What is Abstract Art? <ul><ul><li>Abstract art is a kind of art that uses a visual language or form, color, and line to create a composition. It doesn't relate to anything external or try to "look like" something. Instead, the color and form are the subject. Abstract is also generally classified to be figurative abstractions and paintings which represent things that aren't visual, such as emotion, sound, or spiritual experience. </li></ul></ul>
What makes good abstract art? When it comes to abstract, you can't just get a pencil and make a wild scribble and be done with it. You have to put some feeling in it. Have a little fun with paints, crayons, markers, or even a pencil. Try to make something interesting, or fun to look at. Be proud with what you make. Also, make something you’d like.
Figurative Abstractions One kind of abstract art you can make is figurative abstractions. Figurative abstractions are abstractions or simplifications of reality, where detail is eliminated from recognizable objects leaving only the essence or some degree of recognizable form.
Abstract Expressionism There is also abstract expressionism. This kind of abstract art started in 1946. Expressionism abstract paintings include dripping, dropping, smearing, spattering, and even throwing paint onto a canvas. Expressionism abstract got its name because it is seen as combining emotional intensity and self-expression.
Renata Bernal One abstract artist is Renata Bernal. She was born in Munich, Germany in 1937. Renata came to America at the age of 13. As a child, she attended the Cooper Union Art School in New York City and graduated with a Bachelor of Fine Arts degree from the San Francisco Art Institute, and with a Masters in Art Education from Brown University.
Working at the Art Institute As a student at the San Francisco Art Institute, Renata studied etching, worked with ink drawings, woodcuts, and with oil paints which she was drawn to, because of the beautifully bright color. In late 1960's Renata Bernal began working with acrylic airbrush on canvas. The airbrush allowed her to produce, with acrylic paint, the same feeling she experienced with oil paints. Over the following decades, this was her primary medium that she used for her large abstract pieces, although she still continued to create ink drawings in the 1990's and make portraits with pastel and charcoal in the 1970's and 1980's.
A Great Artist Retired Renata Bernal uses geometric shapes and patterns with lines which show a bold and finely-tuned sense of color, line, and form. She does well whether she uses primary colors, pastel shades, or the different shades of one color. Many of her paintings have been in only a few select locations because of their large size. Some of the places she has exhibited includes New York City, San Francisco, Rhode Island, and in many other cities in upstate New York. Now, Renata Bernal is currently retired in upstate New York, where she continues to enjoy and practice painting her artwork, writing poetry, and participating in her local church.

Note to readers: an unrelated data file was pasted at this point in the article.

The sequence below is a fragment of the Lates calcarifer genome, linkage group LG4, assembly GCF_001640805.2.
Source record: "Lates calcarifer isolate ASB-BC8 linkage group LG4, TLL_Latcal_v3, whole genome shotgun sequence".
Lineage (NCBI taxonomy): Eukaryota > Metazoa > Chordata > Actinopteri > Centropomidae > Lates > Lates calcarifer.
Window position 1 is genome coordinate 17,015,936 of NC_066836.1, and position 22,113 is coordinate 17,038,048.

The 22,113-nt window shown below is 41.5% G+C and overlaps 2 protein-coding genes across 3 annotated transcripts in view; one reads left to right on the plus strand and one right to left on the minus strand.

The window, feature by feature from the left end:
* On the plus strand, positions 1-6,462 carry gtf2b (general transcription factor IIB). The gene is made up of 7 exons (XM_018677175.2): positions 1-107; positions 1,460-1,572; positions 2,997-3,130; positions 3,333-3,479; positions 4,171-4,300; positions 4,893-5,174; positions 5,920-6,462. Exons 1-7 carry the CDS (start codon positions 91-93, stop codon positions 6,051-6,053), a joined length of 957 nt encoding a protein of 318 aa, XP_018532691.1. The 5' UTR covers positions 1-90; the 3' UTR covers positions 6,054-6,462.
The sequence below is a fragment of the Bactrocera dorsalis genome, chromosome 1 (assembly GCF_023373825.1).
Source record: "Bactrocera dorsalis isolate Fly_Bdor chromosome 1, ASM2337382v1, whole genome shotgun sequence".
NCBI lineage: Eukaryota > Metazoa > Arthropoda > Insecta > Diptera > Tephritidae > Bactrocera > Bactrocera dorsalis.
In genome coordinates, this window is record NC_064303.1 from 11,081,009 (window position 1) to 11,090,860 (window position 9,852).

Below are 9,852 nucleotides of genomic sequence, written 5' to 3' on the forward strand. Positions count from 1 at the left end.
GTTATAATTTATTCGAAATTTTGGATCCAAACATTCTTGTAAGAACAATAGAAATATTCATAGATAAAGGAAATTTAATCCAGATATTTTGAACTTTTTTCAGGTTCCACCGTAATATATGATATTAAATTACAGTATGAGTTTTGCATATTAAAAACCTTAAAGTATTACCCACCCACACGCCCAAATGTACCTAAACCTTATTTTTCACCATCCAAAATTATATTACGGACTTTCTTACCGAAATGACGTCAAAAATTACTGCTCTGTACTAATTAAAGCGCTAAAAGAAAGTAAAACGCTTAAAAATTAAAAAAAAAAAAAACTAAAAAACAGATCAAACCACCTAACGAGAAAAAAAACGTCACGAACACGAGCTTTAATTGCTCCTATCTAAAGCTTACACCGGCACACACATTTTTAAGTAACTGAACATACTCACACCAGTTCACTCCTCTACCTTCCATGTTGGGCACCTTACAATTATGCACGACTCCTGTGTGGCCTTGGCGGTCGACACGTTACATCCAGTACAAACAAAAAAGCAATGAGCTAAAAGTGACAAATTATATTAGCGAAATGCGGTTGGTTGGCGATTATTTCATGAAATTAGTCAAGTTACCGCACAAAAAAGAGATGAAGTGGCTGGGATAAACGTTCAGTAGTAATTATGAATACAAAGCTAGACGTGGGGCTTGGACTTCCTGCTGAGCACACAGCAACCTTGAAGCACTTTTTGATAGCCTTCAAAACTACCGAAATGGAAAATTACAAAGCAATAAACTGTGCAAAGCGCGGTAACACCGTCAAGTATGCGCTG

This was made with the acrylic airbrush. Untitled
Wild Blue Fantasyscape This was made with oil paint.
Small Landscape This was made with oil paints too.
Willem de Kooning Another abstract artist would be Willem de Kooning. Willem was born in 1904 and grew up in Holland. He lived with his mother after his parents divorced. At the age of 12 Willem dropped out of school. He wanted to earn enough money to get away from home because his mother Cornelia de Kooning was pretty harsh to him. She would slap and kick to teach him.
A Hard Worker So, during the day, Willem painted hand-lettered signs and decorated store windows. Though at night, he dreamed of cowboys, movie stars, and the exciting life he had heard about in America. He had already started planning his escape from home. Willem planned to earn his living in America with many different skills: carpentry, lettering, and furniture repair. Soon, Willem's employers noticed that he was not only a hard worker, but also very talented. They encouraged him to attend art school. So, for 8 years Willem worked and studied at the Rotterdam Academy of Fine Arts. Now, Willem was more determined to get to America so he could experiment with fresh ideas about color and form in art.
Getting to America A few years later after Willem graduated from the Art Academy, he met some sailors in the bar his Mom owned. The sailors found out that Willem wanted a job on one of their ships. The sailors found him a job in the engine room on a freighter ship sailing to America. When the boat docked in Virginia on August 1926, Willem jumped off. After landing in Virginia, Willem boarded other ships and managed to sail all the way to Hoboken, New Jersey. He wanted to earn enough money to move into an apartment in New York. In 1927, Willem got the chance to. When Willem arrived at his destination, he was 23 years old. In New York, Willem made plenty of friends.
Introduced to Art How did Willem get introduced to art? Well, that started one day when he found a small, hungry black and white kitten. Willem decided to take it home. A few days later the kitten climbed onto his fire escape and jumped into the apartment upstairs. The men who shared that apartment were a filmmaker and a poet. Once the men returned the kitten, Willem was taken by his new friends, to meet art critics, painters, writers, ballet dancers, and filmmakers all over the city. So, that's when Willem de Kooning began to paint pictures, but he was never happy with his colors and shapes. So, for each painting Willem created, he would just abandon them and sign them later. But he knew that somehow, he would later find ways to make them better.